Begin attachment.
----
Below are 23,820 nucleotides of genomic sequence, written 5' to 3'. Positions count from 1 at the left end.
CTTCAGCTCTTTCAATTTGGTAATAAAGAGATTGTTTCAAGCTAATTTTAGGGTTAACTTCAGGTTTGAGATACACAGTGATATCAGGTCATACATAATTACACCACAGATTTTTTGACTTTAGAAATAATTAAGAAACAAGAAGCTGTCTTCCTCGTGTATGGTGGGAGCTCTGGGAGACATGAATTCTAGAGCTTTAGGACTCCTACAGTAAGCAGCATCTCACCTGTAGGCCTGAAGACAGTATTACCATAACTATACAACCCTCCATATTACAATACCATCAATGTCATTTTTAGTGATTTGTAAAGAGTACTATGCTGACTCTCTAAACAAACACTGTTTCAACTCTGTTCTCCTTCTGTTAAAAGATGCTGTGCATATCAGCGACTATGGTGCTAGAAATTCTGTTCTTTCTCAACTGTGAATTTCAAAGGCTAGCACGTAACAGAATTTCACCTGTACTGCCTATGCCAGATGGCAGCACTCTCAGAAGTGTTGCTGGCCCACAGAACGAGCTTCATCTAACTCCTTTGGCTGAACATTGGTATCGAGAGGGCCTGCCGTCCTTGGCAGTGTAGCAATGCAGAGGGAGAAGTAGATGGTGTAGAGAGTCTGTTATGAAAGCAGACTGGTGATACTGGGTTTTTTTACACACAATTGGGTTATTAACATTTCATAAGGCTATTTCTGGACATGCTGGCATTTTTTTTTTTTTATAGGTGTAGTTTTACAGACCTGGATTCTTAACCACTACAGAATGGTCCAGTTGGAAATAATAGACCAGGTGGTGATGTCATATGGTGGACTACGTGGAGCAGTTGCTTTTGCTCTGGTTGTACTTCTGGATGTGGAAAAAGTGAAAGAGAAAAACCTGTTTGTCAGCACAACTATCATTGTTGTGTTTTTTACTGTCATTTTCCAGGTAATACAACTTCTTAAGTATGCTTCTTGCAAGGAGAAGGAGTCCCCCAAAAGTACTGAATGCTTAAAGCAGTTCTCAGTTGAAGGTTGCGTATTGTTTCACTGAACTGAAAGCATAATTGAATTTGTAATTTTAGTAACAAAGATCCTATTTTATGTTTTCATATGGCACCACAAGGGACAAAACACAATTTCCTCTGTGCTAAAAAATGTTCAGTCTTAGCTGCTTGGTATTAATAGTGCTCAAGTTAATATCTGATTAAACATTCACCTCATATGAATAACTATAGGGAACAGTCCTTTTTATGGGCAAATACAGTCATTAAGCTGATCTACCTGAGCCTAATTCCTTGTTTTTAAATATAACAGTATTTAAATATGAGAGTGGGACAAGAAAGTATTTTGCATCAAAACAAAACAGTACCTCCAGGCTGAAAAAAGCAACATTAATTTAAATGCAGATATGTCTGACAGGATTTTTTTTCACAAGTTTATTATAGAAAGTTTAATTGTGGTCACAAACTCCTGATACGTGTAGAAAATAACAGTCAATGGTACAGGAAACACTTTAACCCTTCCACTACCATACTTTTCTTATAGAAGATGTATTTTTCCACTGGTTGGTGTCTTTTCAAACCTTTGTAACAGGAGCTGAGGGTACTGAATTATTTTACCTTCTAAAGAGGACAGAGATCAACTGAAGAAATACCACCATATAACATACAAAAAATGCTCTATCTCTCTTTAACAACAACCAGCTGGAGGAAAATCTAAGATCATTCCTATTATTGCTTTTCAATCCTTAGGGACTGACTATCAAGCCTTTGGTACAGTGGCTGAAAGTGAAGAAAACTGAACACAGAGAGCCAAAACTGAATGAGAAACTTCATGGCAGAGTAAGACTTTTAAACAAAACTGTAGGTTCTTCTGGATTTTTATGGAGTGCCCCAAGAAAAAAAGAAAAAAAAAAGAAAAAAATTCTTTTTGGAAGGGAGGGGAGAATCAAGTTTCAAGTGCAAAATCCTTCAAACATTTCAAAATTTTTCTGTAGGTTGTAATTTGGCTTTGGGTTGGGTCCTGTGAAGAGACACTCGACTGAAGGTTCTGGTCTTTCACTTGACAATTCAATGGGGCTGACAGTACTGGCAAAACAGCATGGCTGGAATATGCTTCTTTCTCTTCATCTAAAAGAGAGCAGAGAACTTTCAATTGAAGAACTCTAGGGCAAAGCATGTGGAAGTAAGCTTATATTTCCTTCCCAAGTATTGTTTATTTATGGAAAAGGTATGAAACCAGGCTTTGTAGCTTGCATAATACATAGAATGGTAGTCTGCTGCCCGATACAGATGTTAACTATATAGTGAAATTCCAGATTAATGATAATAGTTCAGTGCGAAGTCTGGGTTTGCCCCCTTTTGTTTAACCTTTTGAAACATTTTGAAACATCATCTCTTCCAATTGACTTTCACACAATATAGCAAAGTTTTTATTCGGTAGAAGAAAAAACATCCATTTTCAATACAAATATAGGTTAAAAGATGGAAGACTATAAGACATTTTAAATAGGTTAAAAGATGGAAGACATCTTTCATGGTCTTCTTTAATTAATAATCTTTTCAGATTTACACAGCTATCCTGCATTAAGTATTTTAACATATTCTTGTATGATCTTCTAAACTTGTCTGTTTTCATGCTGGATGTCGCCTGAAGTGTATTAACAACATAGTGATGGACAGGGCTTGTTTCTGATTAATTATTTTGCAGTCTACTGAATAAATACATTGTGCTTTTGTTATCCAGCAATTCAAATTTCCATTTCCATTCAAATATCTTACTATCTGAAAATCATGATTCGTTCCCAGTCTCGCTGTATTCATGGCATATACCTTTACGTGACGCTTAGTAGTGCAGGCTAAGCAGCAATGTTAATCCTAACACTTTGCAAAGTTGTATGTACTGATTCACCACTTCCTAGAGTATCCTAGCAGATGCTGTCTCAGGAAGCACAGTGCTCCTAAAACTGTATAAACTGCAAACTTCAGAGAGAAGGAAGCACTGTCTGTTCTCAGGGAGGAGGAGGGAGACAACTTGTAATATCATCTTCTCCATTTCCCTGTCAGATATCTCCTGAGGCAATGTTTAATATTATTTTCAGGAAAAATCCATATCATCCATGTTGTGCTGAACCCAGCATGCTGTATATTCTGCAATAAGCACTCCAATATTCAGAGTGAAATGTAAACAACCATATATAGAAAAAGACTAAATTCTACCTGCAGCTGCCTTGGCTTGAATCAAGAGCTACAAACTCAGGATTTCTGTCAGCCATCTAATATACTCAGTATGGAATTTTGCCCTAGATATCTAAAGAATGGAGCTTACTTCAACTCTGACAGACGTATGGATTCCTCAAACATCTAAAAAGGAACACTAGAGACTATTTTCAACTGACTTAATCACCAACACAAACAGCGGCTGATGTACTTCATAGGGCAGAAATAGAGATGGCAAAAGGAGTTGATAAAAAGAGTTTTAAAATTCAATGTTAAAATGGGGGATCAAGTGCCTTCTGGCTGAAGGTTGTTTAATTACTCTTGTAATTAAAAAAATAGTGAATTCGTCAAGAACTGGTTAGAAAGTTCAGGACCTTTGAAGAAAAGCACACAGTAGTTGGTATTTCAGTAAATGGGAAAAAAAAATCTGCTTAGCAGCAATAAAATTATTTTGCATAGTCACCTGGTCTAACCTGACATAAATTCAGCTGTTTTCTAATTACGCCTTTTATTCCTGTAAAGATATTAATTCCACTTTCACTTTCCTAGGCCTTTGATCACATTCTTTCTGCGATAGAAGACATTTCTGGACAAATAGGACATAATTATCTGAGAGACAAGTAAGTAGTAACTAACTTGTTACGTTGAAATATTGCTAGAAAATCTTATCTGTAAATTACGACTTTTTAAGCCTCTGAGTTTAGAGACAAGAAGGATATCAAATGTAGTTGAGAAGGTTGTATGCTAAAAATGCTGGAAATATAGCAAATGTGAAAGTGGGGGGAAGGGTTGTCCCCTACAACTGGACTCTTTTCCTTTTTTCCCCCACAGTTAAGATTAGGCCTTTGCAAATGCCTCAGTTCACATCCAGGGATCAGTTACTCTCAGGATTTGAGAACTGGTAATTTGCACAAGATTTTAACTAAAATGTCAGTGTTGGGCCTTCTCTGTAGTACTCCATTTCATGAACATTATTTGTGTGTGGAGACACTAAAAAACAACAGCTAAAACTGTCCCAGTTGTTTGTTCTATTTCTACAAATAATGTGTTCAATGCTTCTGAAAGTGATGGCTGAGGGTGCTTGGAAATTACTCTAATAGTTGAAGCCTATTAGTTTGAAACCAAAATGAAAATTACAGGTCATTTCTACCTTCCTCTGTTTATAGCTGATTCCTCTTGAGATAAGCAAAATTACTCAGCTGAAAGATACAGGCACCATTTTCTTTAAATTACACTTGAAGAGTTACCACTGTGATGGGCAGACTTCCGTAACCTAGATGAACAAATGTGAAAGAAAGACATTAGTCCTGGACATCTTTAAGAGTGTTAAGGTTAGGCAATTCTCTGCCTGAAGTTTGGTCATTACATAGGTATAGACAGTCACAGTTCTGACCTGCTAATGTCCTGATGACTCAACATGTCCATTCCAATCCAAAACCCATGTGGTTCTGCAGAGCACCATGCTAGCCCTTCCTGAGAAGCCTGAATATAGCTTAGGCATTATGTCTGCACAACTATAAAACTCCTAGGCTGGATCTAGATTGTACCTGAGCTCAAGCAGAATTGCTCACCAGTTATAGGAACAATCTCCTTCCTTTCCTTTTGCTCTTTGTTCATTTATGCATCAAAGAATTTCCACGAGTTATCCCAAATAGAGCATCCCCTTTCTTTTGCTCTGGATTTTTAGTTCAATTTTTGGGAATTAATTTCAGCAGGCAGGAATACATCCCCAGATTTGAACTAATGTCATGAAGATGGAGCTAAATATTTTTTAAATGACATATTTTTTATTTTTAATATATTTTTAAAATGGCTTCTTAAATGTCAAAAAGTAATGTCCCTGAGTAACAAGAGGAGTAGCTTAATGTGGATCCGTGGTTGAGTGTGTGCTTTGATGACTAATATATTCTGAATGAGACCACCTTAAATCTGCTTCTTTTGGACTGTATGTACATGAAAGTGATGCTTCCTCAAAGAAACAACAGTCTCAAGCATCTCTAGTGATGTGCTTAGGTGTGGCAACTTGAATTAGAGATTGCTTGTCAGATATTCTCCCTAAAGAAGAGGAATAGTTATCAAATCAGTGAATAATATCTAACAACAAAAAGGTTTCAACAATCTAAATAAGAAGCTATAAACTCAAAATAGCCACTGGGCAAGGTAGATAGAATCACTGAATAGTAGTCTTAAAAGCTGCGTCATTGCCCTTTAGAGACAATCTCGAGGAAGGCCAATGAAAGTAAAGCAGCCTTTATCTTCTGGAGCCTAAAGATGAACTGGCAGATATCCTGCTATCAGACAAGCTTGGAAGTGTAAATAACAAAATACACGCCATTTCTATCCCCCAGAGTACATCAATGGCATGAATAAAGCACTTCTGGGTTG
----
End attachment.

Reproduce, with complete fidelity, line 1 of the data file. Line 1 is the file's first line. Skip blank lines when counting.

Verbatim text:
Below are 23,820 nucleotides of genomic sequence, written 5' to 3'. Positions count from 1 at the left end.